A cyberexercise with real-world lessons

Air Force cadets win 6th annual CDX competition

HEAD TO HEAD: Students from the Air Force, Coast Guard, Merchant Marine and Naval academies, and the Military Academy at West Point, competed at CDX.

Students from the military academies recently came under cyberattack.

Fortunately, it was from a network attack team composed of National Security Agency and Defense personnel during an intense, four-day competition'the sixth annual Cyber Defense Exercise.

CDX, held April 10-13, pitted the five military academies against each other. Students had to keep networks they had set up running while defending them against rogue attacks.

Exercise director Maj. Tom Augustine described it as 'very specifically a defensive assurance program.'

This year's winning team, despite having only nine members, was from the Air Force Academy.

'I thought we did well,' said Capt. Sean Butler, the coach and an instructor in the academy's department of computer science. 'We had a solid design, so I thought we had a chance all the way through.'

Augustine said 50 percent of the score is based on keeping the network operational and 50 percent on the security of the network and how well it is maintained.

Established in 2001 by West Point in collaboration with the National Security Agency, CDX provides teams from the Air Force, Coast Guard, Merchant Marine and Naval academies, and from the Military Academy at West Point the opportunity to venture beyond academic concepts to design, build and configure a computer network, and then defend it.

Each team was given a preconfigured but nonsecure network consisting of a Microsoft Windows 2003 Active Directory Domain Controller, Microsoft Exchange 2003 Mail Server, Fedora Core 2 Web server, Fedora Core 2 with Samba, and client workstations using Windows XP. Each team had nine mandatory computer components, but with backups, routers and firewalls, Augustine said, the teams could easily have had 20 components each.

Although the competition was officially held last month, with the commencement of attacks from the aggressor 'red cells,' Augustine said, 'they'll have spent all semester designing their network. This year, we gave them the network components about two weeks prior so they can then actually build it out. What we gave them was technically a working network, but a very insecure network.'

In past years, the teams were given completely clean machines, said Navy Lt. Pablo Breuer, chief of the red cells. This year, in accordance with the tradition of adding a unique twist to the scenario, the teams were given preconfigured networks with malicious elements in them. In the two weeks leading up to the competition, the students had to identify things such as user accounts with weak or easily guessed passwords, software holes, viruses and Trojan horses. 'All they knew was that two of nine boxes had vulnerabilities,' Breuer said.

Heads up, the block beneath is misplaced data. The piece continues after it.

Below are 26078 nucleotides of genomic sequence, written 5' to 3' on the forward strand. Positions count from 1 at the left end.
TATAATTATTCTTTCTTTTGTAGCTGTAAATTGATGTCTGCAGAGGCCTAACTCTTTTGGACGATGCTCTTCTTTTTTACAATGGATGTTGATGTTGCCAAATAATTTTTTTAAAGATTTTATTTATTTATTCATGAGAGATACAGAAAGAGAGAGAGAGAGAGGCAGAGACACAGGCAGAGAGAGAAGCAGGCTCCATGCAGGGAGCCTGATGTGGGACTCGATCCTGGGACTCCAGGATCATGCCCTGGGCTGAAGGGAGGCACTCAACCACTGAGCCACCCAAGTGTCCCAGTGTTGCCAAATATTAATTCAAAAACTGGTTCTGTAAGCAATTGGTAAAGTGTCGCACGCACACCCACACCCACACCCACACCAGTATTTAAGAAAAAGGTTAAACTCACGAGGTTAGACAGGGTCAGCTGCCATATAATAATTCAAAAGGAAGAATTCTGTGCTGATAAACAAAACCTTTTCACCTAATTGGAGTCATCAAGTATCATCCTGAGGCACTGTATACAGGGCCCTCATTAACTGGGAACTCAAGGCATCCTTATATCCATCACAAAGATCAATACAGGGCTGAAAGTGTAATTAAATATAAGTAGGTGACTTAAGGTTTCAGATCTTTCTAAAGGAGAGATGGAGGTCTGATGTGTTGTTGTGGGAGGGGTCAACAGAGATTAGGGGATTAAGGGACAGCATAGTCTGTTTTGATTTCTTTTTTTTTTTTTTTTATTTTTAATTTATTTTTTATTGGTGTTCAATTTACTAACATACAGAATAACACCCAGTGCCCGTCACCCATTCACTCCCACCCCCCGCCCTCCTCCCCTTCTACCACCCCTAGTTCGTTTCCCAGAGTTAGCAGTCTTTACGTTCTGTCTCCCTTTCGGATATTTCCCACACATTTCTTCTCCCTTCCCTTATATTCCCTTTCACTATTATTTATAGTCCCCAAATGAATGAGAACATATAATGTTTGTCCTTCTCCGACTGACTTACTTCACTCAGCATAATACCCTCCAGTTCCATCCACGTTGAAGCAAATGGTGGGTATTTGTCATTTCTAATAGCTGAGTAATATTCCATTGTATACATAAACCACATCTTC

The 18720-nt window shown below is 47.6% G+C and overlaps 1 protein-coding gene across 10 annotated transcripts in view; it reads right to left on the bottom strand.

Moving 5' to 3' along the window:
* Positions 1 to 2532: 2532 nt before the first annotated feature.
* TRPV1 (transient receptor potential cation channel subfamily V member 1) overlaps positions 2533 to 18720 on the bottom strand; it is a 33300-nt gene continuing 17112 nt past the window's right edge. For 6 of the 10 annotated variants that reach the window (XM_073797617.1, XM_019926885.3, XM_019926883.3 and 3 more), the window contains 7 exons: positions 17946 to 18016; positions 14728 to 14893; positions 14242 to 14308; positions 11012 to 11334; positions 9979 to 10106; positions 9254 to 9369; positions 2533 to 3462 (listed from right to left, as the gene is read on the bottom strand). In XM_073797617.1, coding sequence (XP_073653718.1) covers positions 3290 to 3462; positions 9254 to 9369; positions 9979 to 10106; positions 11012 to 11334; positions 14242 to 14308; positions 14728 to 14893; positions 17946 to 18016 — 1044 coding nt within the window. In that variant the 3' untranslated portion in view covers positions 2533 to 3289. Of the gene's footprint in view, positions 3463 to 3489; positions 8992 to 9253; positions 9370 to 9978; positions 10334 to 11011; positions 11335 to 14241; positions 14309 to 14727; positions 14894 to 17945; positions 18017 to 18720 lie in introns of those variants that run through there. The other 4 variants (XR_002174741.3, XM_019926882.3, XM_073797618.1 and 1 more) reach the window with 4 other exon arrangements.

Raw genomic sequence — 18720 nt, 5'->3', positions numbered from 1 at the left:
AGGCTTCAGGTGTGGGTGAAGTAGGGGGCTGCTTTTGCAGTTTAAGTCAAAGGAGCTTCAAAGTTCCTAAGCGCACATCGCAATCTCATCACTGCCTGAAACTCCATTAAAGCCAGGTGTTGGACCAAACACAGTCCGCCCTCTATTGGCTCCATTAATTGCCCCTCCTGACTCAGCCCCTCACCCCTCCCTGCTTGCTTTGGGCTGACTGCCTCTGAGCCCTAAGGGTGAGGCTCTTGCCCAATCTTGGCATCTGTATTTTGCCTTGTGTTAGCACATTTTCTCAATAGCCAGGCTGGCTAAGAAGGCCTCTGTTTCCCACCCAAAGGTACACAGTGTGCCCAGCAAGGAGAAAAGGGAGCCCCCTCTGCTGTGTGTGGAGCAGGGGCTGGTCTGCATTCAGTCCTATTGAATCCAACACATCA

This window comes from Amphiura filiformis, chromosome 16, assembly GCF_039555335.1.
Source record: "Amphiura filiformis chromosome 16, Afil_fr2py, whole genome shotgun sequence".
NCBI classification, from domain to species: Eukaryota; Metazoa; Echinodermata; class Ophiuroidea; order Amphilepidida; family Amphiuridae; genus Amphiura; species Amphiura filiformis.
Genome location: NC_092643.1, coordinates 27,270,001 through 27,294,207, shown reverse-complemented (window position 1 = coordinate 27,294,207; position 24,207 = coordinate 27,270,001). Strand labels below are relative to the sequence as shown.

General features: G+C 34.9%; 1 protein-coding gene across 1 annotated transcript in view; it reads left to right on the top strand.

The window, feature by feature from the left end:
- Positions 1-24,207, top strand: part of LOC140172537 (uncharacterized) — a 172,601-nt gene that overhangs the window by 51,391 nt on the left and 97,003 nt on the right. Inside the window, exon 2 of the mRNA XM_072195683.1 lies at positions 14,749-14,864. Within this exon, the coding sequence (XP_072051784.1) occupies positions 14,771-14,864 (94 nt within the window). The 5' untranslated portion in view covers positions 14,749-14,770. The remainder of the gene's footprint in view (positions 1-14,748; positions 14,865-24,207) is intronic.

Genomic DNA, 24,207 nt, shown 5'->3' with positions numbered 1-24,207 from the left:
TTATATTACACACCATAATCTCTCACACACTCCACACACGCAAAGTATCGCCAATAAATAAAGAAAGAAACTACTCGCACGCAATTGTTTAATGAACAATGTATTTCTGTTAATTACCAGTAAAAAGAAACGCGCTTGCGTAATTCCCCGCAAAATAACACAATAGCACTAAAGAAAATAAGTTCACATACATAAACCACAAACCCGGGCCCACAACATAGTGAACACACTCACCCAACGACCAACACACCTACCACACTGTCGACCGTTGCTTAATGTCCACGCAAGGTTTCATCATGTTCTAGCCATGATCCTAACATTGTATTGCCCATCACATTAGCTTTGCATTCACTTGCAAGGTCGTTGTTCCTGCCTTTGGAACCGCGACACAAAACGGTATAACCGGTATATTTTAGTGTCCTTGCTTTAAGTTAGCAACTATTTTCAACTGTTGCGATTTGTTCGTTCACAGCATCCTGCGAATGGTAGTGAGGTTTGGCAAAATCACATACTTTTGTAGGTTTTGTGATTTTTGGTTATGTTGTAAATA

A bonus element to the competition was solving a cybercrime.

'They were handed a laptop used for a 'crime' and they had to go through the logs to identify clues,' said Augustine. 'It's an extremely popular item. But as fun as this is, the exercise continues. So if you spend too much time on that, it would be a poor security decision.'

In fact, the cybercrime exercise is one of the most interesting and exciting for the cadets at West Point, according to its CDX coach, Lt. Col. Ken Fritzsche. 'We teach a course on digital forensics, so this was a great way to put what the students learn to use.' And, with a large team of 29 students, West Point was able to dedicate six students to the exercise. 'They pretty much nailed every answer key,' said Fritzsche.

But when it came down to the basics of the competition, the Air Force Academy's nine cadets earned the highest praise from the red cell.

Butler said the students had designed a simple but effective network.

'From the beginning, I really emphasized the fundamentals of security rather than specific techniques,' he said. 'They came up with a classic design. It was easier to keep track of, and the red cells weren't able to get into our network.'

While the immediate goal is to win, the exercise provides the students with an opportunity to address real-life network issues they could find on the job once they graduate, or even while working on their home computers.

'Every organization has computers, so the lessons they learn, they can teach their soldiers and their units,' Fritzsche said.

However, the competition is also of national security interest, Breuer said. 'DOD leadership is very interested in the results from lessons learned, [to] make them into best practices.'

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Reader Comments

Sat, Mar 27, 2010 F Dost DC

This contest focuses on specific techniques are furthermore, specific tools. Very little of this exercise is geared toward foundational information security topics. The largest "real world" skill is policy and procedure based where teams must follow appropriate procedures, fill out incident reports, etc. Pablo Breuer had very little to do with this exercise, why is he being quoted? Misinformation as presented here only causes confusion about the exercise.

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